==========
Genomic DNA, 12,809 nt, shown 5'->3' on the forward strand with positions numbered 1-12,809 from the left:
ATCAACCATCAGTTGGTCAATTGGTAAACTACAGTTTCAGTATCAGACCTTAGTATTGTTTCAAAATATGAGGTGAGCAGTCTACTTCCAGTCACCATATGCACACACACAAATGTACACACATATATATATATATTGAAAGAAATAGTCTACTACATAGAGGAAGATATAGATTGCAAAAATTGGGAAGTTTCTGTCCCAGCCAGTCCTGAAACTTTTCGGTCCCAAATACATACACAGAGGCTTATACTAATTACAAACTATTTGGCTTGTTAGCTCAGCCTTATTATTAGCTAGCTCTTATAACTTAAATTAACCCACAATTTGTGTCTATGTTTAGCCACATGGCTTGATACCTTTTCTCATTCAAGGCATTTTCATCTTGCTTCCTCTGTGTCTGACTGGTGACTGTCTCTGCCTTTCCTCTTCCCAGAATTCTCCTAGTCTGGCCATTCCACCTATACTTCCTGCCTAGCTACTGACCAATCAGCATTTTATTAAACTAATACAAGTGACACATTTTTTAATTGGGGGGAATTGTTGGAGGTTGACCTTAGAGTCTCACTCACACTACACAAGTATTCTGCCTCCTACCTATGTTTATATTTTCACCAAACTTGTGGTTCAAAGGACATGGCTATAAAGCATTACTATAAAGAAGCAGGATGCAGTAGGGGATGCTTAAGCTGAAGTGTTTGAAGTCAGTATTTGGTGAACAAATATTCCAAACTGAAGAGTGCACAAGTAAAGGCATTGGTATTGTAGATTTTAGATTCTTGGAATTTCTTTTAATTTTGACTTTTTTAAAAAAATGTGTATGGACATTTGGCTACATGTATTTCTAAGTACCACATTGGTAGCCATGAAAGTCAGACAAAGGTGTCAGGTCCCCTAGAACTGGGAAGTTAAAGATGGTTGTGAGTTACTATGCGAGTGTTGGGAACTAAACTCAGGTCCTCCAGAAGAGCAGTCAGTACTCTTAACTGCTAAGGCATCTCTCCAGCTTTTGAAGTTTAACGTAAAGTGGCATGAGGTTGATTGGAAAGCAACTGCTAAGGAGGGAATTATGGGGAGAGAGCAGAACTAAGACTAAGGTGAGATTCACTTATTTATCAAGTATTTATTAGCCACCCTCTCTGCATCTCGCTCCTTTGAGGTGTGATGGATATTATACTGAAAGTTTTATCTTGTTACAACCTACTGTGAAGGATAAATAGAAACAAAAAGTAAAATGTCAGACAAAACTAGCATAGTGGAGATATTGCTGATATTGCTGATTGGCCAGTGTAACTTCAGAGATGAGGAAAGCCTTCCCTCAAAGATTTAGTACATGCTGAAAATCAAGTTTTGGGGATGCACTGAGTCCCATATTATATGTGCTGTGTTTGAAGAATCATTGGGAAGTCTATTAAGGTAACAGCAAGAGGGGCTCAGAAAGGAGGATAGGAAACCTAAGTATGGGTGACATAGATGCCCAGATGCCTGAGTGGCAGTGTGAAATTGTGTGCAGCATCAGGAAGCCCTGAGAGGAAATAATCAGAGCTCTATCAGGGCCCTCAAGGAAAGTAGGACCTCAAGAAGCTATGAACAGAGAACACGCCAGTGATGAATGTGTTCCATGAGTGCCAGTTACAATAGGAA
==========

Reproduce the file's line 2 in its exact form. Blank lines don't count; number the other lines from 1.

ATCAACCATCAGTTGGTCAATTGGTAAACTACAGTTTCAGTATCAGACCTTAGTATTGTTTCAAAATATGAGGTGAGCAGTCTACTTCCAGTCACCATATGCACACACACAAATGTACACACATATATATATATATTGAAAGAAATAGTCTACTACATAGAGGAAGATATAGATTGCAAAAATTGGGAAGTTTCTGTCCCAGCCAGTCCTGAAACTTTTCGGTCCCAAATACATACACAGAGGCTTATACTAATTACAAACTATTTGGCTTGTTAGCTCAGCCTTATTATTAGCTAGCTCTTATAACTTAAATTAACCCACAATTTGTGTCTATGTTTAGCCACATGGCTTGATACCTTTTCTCATTCAAGGCATTTTCATCTTGCTTCCTCTGTGTCTGACTGGTGACTGTCTCTGCCTTTCCTCTTCCCAGAATTCTCCTAGTCTGGCCATTCCACCTATACTTCCTGCCTAGCTACTGACCAATCAGCATTTTATTAAACTAATACAAGTGACACATTTTTTAATTGGGGGGAATTGTTGGAGGTTGACCTTAGAGTCTCACTCACACTACACAAGTATTCTGCCTCCTACCTATGTTTATATTTTCACCAAACTTGTGGTTCAAAGGACATGGCTATAAAGCATTACTATAAAGAAGCAGGATGCAGTAGGGGATGCTTAAGCTGAAGTGTTTGAAGTCAGTATTTGGTGAACAAATATTCCAAACTGAAGAGTGCACAAGTAAAGGCATTGGTATTGTAGATTTTAGATTCTTGGAATTTCTTTTAATTTTGACTTTTTTAAAAAAATGTGTATGGACATTTGGCTACATGTATTTCTAAGTACCACATTGGTAGCCATGAAAGTCAGACAAAGGTGTCAGGTCCCCTAGAACTGGGAAGTTAAAGATGGTTGTGAGTTACTATGCGAGTGTTGGGAACTAAACTCAGGTCCTCCAGAAGAGCAGTCAGTACTCTTAACTGCTAAGGCATCTCTCCAGCTTTTGAAGTTTAACGTAAAGTGGCATGAGGTTGATTGGAAAGCAACTGCTAAGGAGGGAATTATGGGGAGAGAGCAGAACTAAGACTAAGGTGAGATTCACTTATTTATCAAGTATTTATTAGCCACCCTCTCTGCATCTCGCTCCTTTGAGGTGTGATGGATATTATACTGAAAGTTTTATCTTGTTACAACCTACTGTGAAGGATAAATAGAAACAAAAAGTAAAATGTCAGACAAAACTAGCATAGTGGAGATATTGCTGATATTGCTGATTGGCCAGTGTAACTTCAGAGATGAGGAAAGCCTTCCCTCAAAGATTTAGTACATGCTGAAAATCAAGTTTTGGGGATGCACTGAGTCCCATATTATATGTGCTGTGTTTGAAGAATCATTGGGAAGTCTATTAAGGTAACAGCAAGAGGGGCTCAGAAAGGAGGATAGGAAACCTAAGTATGGGTGACATAGATGCCCAGATGCCTGAGTGGCAGTGTGAAATTGTGTGCAGCATCAGGAAGCCCTGAGAGGAAATAATCAGAGCTCTATCAGGGCCCTCAAGGAAAGTAGGACCTCAAGAAGCTATGAACAGAGAACACGCCAGTGATGAATGTGTTCCATGAGTGCCAGTTACAATAGGAA